Biography of Dean Cherry A. Murray

Cherry A. Murray, who has led some of the nation’s most brilliant scientists and engineers as an executive at Bell Laboratories and the Lawrence Livermore National Laboratory, was appointed dean of Harvard University’s School of Engineering and Applied Sciences (SEAS), on July 1, 2009. She also holds the John A. and Elizabeth S. Armstrong Professorship of Engineering and Applied Sciences and is a Professor of Physics.

Previously, Murray served as principal associate director for science and technology at Lawrence Livermore National Laboratory in Livermore, Calif., where she led 3,500 employees in providing core science and technology support for Lawrence Livermore’s major programs. She served as president of the American Physical Society (APS) during 2009.

Before joining Lawrence Livermore in 2004, Murray had a long and distinguished career at the famed Bell Laboratories, home to creative researchers who went on to win numerous Nobel Prizes, garner tens of thousands of patents, and invent revolutionary technologies such as the laser and the transistor. She was hired into Bell in 1978 as a staff scientist, marking the beginning of a career that culminated in her position as senior vice president for physical sciences and wireless research.

Murray was elected to the National Academy of Sciences in 1999, to the American Academy of Arts and Sciences in 2001, and to the National Academy of Engineering in 2002. She has served on more than 80 national and international scientific advisory committees, governing boards, and National Research Council (NRC) panels, including chairing the Division of Engineering and Physical Science of the NRC, and serving on the visiting committee for Harvard’s Department of Physics from 1993 to 2004.

A celebrated experimentalist, Murray is well-known for her scientific accomplishments using light scattering, an experimental technique where photons are fired at a target of interest. Scientists can then gather insights into surface physics and photonic behavior by analyzing the spray of photons in various directions from such collisions.

She is also a leader in the study of soft condensed matter and complex fluids, hybrid materials that show properties of different phases of matter. The control of suspensions, foams, and emulsions has application for the development of everything from novel drug delivery systems to “lab-on-a-chip” devices.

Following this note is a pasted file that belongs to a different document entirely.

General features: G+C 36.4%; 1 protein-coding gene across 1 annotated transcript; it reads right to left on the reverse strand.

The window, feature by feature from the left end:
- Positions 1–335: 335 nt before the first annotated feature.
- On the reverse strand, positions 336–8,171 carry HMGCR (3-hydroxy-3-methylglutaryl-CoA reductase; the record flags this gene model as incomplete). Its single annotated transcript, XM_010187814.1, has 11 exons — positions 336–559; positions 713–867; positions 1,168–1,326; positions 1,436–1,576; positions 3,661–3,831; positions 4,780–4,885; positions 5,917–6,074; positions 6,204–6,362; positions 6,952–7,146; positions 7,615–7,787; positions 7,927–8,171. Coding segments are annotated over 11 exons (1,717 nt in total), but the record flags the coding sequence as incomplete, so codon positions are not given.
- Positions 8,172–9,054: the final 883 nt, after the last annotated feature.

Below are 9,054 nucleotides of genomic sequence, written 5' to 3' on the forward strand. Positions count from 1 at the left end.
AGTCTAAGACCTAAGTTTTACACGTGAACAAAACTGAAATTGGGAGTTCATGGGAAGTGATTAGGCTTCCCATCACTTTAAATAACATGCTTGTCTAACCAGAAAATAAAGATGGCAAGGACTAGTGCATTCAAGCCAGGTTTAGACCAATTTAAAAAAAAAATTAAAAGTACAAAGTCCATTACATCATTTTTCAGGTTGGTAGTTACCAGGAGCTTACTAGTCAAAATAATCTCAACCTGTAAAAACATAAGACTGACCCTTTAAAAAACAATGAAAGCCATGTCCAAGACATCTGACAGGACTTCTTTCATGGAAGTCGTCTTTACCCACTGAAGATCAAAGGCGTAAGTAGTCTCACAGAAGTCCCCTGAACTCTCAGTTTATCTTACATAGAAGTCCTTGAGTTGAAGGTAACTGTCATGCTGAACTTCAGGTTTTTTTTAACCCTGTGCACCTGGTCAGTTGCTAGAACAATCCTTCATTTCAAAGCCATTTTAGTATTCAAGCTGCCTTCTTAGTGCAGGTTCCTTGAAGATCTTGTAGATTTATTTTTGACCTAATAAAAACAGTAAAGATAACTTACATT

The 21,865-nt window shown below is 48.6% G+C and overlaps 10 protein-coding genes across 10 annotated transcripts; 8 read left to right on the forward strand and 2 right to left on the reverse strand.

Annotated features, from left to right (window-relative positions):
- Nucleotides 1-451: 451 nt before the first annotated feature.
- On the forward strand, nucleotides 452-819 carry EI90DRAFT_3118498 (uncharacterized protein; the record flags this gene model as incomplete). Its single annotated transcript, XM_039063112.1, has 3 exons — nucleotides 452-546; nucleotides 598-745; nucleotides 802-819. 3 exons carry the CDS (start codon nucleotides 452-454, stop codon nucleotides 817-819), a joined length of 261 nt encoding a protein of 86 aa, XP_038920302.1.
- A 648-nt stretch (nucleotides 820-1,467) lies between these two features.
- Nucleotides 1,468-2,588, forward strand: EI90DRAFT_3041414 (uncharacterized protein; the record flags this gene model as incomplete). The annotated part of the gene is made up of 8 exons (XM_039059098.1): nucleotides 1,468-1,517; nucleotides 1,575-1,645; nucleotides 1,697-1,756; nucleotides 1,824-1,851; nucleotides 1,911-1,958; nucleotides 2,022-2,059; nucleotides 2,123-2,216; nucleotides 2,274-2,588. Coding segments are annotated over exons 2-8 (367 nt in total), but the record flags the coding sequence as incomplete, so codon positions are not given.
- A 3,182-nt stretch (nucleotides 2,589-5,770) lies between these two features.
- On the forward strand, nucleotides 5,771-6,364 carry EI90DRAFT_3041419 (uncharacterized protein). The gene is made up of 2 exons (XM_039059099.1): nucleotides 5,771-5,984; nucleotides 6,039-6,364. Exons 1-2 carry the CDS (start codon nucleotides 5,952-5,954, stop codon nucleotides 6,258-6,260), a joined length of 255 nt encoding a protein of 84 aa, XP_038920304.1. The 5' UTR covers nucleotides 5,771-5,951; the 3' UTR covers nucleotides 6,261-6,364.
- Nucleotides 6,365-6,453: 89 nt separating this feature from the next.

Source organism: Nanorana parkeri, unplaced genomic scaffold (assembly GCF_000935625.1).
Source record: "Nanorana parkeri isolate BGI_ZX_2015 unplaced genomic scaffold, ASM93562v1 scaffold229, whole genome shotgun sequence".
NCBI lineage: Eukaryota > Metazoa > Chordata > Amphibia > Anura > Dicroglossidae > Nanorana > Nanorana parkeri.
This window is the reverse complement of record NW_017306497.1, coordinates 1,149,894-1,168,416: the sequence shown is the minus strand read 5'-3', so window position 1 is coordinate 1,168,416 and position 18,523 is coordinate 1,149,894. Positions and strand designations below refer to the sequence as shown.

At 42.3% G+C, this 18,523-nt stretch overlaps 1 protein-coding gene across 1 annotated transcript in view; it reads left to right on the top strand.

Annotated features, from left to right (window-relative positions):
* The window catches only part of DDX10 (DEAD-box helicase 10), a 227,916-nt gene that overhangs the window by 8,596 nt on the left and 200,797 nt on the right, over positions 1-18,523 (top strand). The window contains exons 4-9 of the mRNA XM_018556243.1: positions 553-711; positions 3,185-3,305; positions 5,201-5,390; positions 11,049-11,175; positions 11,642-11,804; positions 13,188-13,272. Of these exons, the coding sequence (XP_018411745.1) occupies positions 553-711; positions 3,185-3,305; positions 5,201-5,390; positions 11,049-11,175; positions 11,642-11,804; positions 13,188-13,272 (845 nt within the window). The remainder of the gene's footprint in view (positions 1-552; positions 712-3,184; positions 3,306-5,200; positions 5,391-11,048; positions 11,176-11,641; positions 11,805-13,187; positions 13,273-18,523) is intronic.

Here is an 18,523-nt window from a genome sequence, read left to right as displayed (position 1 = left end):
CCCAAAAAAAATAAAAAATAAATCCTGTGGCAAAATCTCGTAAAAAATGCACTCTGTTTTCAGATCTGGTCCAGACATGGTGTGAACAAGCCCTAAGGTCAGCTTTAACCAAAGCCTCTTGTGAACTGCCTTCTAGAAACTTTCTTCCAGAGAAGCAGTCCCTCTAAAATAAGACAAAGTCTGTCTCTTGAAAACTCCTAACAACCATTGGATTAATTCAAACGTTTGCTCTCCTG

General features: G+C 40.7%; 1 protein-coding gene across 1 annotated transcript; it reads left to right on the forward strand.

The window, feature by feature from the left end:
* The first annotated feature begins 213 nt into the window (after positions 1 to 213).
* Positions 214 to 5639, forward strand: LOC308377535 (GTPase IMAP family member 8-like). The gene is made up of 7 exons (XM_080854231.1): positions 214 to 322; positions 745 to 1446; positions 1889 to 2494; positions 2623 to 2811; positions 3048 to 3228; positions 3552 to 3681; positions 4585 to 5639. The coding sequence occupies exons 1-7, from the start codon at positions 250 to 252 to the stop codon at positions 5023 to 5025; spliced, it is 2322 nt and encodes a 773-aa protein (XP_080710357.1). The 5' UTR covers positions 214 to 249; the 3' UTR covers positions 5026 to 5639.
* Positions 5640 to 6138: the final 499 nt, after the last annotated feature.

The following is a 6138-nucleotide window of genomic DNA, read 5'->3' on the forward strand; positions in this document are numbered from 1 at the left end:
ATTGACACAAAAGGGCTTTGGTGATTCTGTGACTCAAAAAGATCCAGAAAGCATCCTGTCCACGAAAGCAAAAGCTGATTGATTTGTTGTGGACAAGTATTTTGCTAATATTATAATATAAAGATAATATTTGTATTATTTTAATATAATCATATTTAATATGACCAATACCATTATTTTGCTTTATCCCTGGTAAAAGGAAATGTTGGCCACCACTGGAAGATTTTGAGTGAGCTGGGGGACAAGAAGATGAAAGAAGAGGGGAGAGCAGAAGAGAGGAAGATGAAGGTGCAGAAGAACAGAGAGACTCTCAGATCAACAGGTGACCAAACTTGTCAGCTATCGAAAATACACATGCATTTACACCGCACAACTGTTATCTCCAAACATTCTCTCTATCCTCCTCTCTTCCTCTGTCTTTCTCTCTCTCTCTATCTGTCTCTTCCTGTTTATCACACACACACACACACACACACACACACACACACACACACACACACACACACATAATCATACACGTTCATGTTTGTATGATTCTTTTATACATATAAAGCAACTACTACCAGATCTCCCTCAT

Among other diverse topics in condensed matter physics, Murray has studied semiconductors’ optical phenomena, nanostructures, phase transitions, and controlled self-assembly of optical materials — all critical for the advancement of quantum optics, engineered semiconductors, and tools such as optical tweezers.

Born in Fort Riley, Kan., and the daughter of a diplomat, Murray lived in the United States, Japan, Pakistan, South Korea, and Indonesia as a child. She received her B.S. in 1973 and her Ph.D. in physics in 1978 from the Massachusetts Institute of Technology. She has published more than 70 papers in peer-reviewed journals and holds two patents in near-field optical data storage and optical display technology.

In 1989, Murray won the APS’s Maria Goeppert-Mayer Award for outstanding achievement by a woman physicist in the early years of her career, and in 2005, she was awarded APS’s George E. Pake Prize in recognition of outstanding work combining original research accomplishments with leadership and development in industry. In 2002, Discover Magazine named her one of the “50 Most Important Women in Science.”

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